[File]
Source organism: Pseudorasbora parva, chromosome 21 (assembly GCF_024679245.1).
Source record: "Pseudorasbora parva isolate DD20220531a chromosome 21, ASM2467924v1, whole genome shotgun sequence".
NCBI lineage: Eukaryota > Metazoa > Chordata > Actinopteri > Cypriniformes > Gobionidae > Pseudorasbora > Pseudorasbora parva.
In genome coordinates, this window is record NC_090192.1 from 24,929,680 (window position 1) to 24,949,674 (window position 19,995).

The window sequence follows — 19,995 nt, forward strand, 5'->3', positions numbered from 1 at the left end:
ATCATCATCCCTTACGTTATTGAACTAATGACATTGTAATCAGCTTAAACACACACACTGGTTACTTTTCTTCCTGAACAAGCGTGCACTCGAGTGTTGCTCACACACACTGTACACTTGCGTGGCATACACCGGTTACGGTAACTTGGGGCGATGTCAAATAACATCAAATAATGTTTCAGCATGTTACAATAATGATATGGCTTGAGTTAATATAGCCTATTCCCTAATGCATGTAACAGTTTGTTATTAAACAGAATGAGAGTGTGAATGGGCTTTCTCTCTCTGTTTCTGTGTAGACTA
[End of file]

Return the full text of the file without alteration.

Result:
Source organism: Pseudorasbora parva, chromosome 21 (assembly GCF_024679245.1).
Source record: "Pseudorasbora parva isolate DD20220531a chromosome 21, ASM2467924v1, whole genome shotgun sequence".
NCBI lineage: Eukaryota > Metazoa > Chordata > Actinopteri > Cypriniformes > Gobionidae > Pseudorasbora > Pseudorasbora parva.
In genome coordinates, this window is record NC_090192.1 from 24,929,680 (window position 1) to 24,949,674 (window position 19,995).

The window sequence follows — 19,995 nt, forward strand, 5'->3', positions numbered from 1 at the left end:
ATCATCATCCCTTACGTTATTGAACTAATGACATTGTAATCAGCTTAAACACACACACTGGTTACTTTTCTTCCTGAACAAGCGTGCACTCGAGTGTTGCTCACACACACTGTACACTTGCGTGGCATACACCGGTTACGGTAACTTGGGGCGATGTCAAATAACATCAAATAATGTTTCAGCATGTTACAATAATGATATGGCTTGAGTTAATATAGCCTATTCCCTAATGCATGTAACAGTTTGTTATTAAACAGAATGAGAGTGTGAATGGGCTTTCTCTCTCTGTTTCTGTGTAGACTA